Textile firm backs dumping duty

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KARACHI: A textile company listed at Pakistan Stock Exchange (PSX) has demanded that the government continue charging anti-dumping duty (ADD) on import of polyester filament yarn (PFY) for at least five years to discourage the dumping of yarn in the country, mainly by China.

PFY is a raw material for knitting and weaving to make polyestre fabrics like clothes, curtains, bed sheets, ropes, etc.

In its Annual Report 2023, Gatron (Industries) Limited said that ADD levels in Pakistan were low compared to what was imposed by other countries against China.

“However, even at these low levels (in the range of 2.78% to 6.82% or on an average of 4.8%), the continuation of ADD and its effective collection in Pakistan for next five years is essential.”

The outgoing year was a challenging period for the company characterised by a severe politico-economic crisis. Moreover, still “unabated dumped imports of PFY continued despite falling foreign exchange reserves and LC (Letter of Credit) opening difficulties.”

The dumping was mainly due to the Chinese mega expansions over the last two years. It was said that producers in China wanted to start their new capacities and companies to operate above 90% to give a good picture to banks and local governments to allow them to fully draw their loans for completing their expansions, the local company said in the report.

Importers have evaded/ still not paid ADD for much of the previous six years. They get a stay in one high court, which is dismissed in five or six months. Though they cannot file the same petition in another high court once it has been dismissed, they do so by hiding the fact that it has been dismissed earlier and by declaring that this is the first time they are filing petitions against ADD.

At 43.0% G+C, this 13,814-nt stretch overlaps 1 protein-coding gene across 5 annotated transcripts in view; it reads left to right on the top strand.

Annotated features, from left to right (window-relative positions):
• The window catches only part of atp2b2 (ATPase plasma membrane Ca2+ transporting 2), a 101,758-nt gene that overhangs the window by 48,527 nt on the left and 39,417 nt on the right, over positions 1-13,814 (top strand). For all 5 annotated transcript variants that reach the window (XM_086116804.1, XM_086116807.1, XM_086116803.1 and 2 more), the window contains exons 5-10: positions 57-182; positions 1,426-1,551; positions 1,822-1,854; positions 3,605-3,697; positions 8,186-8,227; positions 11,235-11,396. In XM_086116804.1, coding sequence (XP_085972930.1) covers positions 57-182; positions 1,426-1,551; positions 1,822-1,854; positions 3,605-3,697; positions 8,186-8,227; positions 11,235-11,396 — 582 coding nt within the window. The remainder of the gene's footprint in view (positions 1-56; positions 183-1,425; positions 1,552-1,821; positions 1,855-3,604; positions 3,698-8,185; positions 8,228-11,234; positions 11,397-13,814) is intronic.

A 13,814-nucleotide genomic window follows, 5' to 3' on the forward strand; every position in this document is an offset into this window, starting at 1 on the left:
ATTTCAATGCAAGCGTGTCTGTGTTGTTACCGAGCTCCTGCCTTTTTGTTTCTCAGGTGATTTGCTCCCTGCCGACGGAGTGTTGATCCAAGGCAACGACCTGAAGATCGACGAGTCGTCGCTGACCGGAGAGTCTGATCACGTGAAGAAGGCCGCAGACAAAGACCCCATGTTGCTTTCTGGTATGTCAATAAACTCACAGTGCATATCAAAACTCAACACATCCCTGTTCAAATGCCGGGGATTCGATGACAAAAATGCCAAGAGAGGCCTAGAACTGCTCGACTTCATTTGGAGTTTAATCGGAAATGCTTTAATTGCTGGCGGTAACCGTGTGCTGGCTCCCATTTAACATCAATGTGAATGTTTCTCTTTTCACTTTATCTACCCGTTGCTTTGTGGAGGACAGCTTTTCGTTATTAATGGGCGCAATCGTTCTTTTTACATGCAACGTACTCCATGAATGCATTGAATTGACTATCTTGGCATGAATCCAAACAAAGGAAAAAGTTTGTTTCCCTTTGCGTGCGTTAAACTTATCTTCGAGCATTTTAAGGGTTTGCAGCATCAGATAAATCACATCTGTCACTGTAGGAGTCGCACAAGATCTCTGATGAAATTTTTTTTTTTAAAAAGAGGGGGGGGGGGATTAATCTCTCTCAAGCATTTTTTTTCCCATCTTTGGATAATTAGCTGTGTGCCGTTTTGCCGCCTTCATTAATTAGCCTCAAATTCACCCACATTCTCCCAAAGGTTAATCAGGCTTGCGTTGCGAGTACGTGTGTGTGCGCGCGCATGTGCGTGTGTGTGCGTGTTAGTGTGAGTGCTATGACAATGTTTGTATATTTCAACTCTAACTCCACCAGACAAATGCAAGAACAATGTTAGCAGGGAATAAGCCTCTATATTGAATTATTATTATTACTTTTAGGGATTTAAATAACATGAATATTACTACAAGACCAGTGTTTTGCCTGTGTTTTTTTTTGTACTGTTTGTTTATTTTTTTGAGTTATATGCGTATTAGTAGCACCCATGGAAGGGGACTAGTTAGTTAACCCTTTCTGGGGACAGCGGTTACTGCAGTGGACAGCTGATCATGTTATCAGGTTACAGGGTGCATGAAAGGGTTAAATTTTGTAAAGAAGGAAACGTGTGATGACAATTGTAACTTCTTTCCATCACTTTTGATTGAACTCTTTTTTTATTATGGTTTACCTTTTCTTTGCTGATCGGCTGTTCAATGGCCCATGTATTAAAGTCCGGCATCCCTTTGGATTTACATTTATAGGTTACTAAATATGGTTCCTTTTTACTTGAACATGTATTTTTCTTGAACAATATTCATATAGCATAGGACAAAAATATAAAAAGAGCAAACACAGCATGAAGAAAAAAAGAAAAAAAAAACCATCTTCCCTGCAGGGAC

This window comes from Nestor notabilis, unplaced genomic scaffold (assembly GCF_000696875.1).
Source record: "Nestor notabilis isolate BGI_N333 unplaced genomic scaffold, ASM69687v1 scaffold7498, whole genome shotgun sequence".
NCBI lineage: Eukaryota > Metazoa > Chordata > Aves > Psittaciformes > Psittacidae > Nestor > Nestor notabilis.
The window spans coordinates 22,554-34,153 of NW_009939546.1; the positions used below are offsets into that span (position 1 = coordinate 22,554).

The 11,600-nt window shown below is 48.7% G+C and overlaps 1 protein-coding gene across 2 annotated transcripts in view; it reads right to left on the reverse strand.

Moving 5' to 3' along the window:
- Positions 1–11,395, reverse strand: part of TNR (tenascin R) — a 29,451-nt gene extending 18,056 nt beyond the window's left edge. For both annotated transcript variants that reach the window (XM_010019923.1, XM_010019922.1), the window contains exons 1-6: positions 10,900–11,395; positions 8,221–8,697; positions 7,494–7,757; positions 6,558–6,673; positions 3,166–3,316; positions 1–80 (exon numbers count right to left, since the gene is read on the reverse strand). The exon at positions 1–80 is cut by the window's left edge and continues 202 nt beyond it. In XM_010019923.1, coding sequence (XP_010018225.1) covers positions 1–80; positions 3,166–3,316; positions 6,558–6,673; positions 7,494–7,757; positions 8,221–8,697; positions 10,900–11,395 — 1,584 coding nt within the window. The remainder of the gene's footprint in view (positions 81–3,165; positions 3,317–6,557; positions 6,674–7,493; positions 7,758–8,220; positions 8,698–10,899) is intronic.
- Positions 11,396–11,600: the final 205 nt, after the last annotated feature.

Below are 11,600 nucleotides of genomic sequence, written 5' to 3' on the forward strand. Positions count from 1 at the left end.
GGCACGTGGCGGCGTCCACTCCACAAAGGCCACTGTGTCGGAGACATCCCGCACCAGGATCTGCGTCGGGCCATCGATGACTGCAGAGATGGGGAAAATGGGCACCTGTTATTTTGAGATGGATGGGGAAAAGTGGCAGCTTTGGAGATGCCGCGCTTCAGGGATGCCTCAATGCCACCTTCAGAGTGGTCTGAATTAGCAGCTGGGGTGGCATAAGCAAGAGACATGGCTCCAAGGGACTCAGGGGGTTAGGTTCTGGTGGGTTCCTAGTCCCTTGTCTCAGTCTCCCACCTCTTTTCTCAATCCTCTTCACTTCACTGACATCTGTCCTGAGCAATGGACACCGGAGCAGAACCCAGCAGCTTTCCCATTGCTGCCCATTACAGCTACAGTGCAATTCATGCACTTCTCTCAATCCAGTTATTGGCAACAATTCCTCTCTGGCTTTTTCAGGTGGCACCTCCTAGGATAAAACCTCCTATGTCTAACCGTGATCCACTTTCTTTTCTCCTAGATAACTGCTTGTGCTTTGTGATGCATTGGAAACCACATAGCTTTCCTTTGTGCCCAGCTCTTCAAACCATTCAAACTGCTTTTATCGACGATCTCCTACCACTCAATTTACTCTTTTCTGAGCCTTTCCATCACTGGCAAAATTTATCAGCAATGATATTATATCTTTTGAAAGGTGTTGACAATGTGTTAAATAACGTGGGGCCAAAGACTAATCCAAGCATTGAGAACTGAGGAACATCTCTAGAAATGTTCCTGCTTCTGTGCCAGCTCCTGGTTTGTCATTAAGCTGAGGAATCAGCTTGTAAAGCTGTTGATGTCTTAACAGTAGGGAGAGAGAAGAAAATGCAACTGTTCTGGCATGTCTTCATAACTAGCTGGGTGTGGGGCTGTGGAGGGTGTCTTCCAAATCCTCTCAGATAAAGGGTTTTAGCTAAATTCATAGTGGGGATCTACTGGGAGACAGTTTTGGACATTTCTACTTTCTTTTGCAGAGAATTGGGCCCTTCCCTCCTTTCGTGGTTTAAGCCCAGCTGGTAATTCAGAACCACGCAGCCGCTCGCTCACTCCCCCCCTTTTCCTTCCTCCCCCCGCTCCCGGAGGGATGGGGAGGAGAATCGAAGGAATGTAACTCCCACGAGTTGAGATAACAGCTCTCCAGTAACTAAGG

“In this way, they have so far filed petitions against the PFY ADD one after the other (for more than 35 times).”

Importers have so far made a mockery of government’s efforts to collect ADD on PFY with over Rs16 billion remaining uncollected. However, the government has restored in December 2022 the 5% regulatory duty on import to counter the impact.

Countries including Turkey, India, the US and Vietnam have imposed ADD in the range of 16-32% on the Chinese PFY. Brazil as well as Mexico have also initiated ADD on PFY from China.

The Chinese export of the yarn, however, has continued to grow notably in the past four years, from 2019 to 2022. Chinese export of the product to Pakistan grew in the range of 13-48% in each of the past year years.

“Now, however, with the Pakistani rupee appreciating, the traders are holding off imports, which will help in reducing the imported inventory in the coming months, helping your company,” said the annual report.

PFY is among the top imports, which should be produced locally, particularly when its raw material PTA is also produced in the country. It should also be kept in mind that in 2003 over 90% of local demand of filament yarn was met by indigenous production, it said.

The company said it had completed phase-II of its PFY expansion plan, enabling it to manufacture 99,000 tons per annum compared to the current capacity of 75,000 tons.

“This accomplishment represents a remarkable three-fold growth compared to our production potential of 33,000 tons for similar mixed denier just six years ago in 2017.”

The company’s net profit declined to Rs205.30 million in FY23 compared to Rs1.83 billion in FY22. Sales surged to Rs27.38 billion compared to Rs23.96 billion.

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